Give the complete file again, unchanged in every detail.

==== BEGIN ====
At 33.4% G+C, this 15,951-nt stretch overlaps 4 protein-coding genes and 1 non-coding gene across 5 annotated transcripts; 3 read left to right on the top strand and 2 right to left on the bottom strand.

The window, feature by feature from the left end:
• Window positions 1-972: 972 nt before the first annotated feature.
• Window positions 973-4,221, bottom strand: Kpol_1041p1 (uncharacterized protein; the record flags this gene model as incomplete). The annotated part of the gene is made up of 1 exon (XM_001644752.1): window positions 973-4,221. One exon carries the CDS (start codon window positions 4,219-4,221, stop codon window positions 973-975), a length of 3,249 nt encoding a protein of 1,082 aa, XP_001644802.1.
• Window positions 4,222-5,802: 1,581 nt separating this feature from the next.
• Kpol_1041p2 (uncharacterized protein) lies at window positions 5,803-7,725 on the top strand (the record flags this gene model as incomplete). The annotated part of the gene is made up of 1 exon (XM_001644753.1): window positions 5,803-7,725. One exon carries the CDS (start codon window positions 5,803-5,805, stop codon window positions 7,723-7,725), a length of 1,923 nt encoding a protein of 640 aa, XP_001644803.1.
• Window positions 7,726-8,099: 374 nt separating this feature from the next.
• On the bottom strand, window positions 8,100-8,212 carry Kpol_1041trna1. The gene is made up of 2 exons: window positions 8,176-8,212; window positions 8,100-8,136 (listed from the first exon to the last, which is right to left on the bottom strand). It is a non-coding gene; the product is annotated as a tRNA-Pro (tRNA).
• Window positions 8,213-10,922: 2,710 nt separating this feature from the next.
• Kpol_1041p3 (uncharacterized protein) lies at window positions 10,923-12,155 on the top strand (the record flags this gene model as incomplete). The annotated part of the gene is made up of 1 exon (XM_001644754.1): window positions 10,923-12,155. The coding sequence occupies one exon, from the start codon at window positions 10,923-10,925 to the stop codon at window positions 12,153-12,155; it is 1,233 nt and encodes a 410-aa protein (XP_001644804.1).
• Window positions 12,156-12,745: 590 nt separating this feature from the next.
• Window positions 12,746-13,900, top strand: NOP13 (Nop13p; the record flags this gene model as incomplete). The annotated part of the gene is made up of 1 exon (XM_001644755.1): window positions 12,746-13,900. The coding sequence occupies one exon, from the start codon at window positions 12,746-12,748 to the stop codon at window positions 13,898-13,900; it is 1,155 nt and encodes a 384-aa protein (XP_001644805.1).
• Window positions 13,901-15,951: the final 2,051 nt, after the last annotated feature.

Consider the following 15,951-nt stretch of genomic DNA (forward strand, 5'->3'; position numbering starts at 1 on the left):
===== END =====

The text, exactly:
At 33.4% G+C, this 15,951-nt stretch overlaps 4 protein-coding genes and 1 non-coding gene across 5 annotated transcripts; 3 read left to right on the top strand and 2 right to left on the bottom strand.

The window, feature by feature from the left end:
• Window positions 1-972: 972 nt before the first annotated feature.
• Window positions 973-4,221, bottom strand: Kpol_1041p1 (uncharacterized protein; the record flags this gene model as incomplete). The annotated part of the gene is made up of 1 exon (XM_001644752.1): window positions 973-4,221. One exon carries the CDS (start codon window positions 4,219-4,221, stop codon window positions 973-975), a length of 3,249 nt encoding a protein of 1,082 aa, XP_001644802.1.
• Window positions 4,222-5,802: 1,581 nt separating this feature from the next.
• Kpol_1041p2 (uncharacterized protein) lies at window positions 5,803-7,725 on the top strand (the record flags this gene model as incomplete). The annotated part of the gene is made up of 1 exon (XM_001644753.1): window positions 5,803-7,725. One exon carries the CDS (start codon window positions 5,803-5,805, stop codon window positions 7,723-7,725), a length of 1,923 nt encoding a protein of 640 aa, XP_001644803.1.
• Window positions 7,726-8,099: 374 nt separating this feature from the next.
• On the bottom strand, window positions 8,100-8,212 carry Kpol_1041trna1. The gene is made up of 2 exons: window positions 8,176-8,212; window positions 8,100-8,136 (listed from the first exon to the last, which is right to left on the bottom strand). It is a non-coding gene; the product is annotated as a tRNA-Pro (tRNA).
• Window positions 8,213-10,922: 2,710 nt separating this feature from the next.
• Kpol_1041p3 (uncharacterized protein) lies at window positions 10,923-12,155 on the top strand (the record flags this gene model as incomplete). The annotated part of the gene is made up of 1 exon (XM_001644754.1): window positions 10,923-12,155. The coding sequence occupies one exon, from the start codon at window positions 10,923-10,925 to the stop codon at window positions 12,153-12,155; it is 1,233 nt and encodes a 410-aa protein (XP_001644804.1).
• Window positions 12,156-12,745: 590 nt separating this feature from the next.
• Window positions 12,746-13,900, top strand: NOP13 (Nop13p; the record flags this gene model as incomplete). The annotated part of the gene is made up of 1 exon (XM_001644755.1): window positions 12,746-13,900. The coding sequence occupies one exon, from the start codon at window positions 12,746-12,748 to the stop codon at window positions 13,898-13,900; it is 1,155 nt and encodes a 384-aa protein (XP_001644805.1).
• Window positions 13,901-15,951: the final 2,051 nt, after the last annotated feature.

Consider the following 15,951-nt stretch of genomic DNA (forward strand, 5'->3'; position numbering starts at 1 on the left):